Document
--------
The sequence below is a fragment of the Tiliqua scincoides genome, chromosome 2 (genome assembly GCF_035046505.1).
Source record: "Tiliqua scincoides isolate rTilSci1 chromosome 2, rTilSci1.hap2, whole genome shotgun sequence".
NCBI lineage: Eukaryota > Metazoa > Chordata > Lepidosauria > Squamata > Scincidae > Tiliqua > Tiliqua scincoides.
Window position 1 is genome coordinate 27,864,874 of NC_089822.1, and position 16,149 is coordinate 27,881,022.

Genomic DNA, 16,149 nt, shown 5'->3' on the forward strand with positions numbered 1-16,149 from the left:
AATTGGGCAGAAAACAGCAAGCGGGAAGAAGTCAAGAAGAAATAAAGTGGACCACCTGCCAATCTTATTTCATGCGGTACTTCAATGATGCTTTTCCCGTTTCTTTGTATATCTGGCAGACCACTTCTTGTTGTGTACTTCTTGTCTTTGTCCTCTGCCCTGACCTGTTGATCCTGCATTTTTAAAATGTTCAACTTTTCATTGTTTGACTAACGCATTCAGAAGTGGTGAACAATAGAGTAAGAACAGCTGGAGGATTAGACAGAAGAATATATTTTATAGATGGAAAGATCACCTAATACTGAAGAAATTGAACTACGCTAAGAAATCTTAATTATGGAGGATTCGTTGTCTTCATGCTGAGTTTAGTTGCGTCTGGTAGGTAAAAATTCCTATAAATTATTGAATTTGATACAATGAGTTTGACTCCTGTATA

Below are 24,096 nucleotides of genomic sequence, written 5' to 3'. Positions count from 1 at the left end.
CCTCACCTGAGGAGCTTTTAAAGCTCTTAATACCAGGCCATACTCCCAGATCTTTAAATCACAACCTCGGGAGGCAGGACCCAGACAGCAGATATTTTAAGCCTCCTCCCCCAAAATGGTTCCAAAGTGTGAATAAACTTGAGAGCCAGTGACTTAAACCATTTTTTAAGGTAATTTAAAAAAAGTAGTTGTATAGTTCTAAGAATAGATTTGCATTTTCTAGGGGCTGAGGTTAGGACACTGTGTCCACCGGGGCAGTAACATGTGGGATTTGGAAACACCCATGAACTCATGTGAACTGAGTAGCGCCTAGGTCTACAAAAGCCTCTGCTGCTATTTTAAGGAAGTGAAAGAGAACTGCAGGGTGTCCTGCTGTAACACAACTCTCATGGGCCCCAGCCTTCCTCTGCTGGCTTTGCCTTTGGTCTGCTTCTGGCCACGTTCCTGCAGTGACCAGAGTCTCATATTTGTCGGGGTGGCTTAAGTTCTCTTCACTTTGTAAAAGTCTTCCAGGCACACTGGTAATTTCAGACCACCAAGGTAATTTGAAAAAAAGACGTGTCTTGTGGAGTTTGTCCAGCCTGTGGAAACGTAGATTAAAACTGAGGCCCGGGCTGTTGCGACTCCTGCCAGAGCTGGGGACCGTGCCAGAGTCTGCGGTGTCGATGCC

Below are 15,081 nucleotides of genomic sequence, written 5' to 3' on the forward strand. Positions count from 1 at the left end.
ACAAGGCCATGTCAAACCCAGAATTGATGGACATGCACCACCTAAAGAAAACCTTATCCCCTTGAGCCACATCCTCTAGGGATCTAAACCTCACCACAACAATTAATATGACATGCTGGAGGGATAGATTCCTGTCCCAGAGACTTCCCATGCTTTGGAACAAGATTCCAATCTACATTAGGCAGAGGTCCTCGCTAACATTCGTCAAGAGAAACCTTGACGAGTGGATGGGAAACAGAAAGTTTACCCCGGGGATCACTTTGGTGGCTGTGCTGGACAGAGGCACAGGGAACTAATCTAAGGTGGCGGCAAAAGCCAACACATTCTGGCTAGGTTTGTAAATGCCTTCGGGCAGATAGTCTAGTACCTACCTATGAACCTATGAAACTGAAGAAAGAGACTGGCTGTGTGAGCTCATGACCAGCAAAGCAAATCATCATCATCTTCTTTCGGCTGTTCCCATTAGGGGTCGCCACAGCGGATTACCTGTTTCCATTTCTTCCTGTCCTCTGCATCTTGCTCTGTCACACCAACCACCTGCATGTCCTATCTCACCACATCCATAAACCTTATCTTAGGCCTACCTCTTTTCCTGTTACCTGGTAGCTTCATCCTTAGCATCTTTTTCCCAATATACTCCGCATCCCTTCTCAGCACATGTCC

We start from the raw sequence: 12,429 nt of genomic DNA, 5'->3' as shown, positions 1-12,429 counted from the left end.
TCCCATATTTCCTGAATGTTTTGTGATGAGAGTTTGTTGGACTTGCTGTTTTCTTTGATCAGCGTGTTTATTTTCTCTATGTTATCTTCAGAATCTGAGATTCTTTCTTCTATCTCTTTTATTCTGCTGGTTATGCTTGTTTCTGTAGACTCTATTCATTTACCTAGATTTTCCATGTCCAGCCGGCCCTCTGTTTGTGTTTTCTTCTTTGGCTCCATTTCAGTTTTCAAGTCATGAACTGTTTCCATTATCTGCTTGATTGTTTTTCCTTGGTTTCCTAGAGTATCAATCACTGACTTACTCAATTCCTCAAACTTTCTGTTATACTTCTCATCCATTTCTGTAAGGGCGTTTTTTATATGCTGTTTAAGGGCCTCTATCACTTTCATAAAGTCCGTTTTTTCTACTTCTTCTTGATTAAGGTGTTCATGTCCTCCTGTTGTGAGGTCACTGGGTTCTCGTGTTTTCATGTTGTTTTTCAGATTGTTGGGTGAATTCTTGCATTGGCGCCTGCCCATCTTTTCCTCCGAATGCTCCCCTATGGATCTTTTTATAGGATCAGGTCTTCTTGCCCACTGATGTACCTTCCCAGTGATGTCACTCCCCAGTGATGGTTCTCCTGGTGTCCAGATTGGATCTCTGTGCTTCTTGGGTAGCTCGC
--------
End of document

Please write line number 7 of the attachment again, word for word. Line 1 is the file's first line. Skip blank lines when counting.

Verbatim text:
Below are 24,096 nucleotides of genomic sequence, written 5' to 3'. Positions count from 1 at the left end.